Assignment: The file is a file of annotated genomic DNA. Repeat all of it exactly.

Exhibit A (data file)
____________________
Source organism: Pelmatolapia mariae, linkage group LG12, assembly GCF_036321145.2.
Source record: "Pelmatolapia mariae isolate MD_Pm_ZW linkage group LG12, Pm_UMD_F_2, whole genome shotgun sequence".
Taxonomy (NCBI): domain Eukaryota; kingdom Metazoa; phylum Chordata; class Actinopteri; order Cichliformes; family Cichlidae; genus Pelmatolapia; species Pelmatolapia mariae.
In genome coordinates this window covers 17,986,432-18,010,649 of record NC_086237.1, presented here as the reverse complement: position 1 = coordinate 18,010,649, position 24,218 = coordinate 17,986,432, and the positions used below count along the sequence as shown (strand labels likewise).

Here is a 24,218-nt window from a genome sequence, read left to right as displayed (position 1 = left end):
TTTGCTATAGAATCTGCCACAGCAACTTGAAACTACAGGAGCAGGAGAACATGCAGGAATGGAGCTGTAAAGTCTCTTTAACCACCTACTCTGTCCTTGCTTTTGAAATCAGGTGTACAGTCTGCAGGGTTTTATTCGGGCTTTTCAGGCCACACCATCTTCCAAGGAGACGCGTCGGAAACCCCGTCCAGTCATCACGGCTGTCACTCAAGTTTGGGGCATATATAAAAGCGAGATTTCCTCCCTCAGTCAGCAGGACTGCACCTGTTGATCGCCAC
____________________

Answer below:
Source organism: Pelmatolapia mariae, linkage group LG12, assembly GCF_036321145.2.
Source record: "Pelmatolapia mariae isolate MD_Pm_ZW linkage group LG12, Pm_UMD_F_2, whole genome shotgun sequence".
Taxonomy (NCBI): domain Eukaryota; kingdom Metazoa; phylum Chordata; class Actinopteri; order Cichliformes; family Cichlidae; genus Pelmatolapia; species Pelmatolapia mariae.
In genome coordinates this window covers 17,986,432-18,010,649 of record NC_086237.1, presented here as the reverse complement: position 1 = coordinate 18,010,649, position 24,218 = coordinate 17,986,432, and the positions used below count along the sequence as shown (strand labels likewise).

Here is a 24,218-nt window from a genome sequence, read left to right as displayed (position 1 = left end):
TTTGCTATAGAATCTGCCACAGCAACTTGAAACTACAGGAGCAGGAGAACATGCAGGAATGGAGCTGTAAAGTCTCTTTAACCACCTACTCTGTCCTTGCTTTTGAAATCAGGTGTACAGTCTGCAGGGTTTTATTCGGGCTTTTCAGGCCACACCATCTTCCAAGGAGACGCGTCGGAAACCCCGTCCAGTCATCACGGCTGTCACTCAAGTTTGGGGCATATATAAAAGCGAGATTTCCTCCCTCAGTCAGCAGGACTGCACCTGTTGATCGCCAC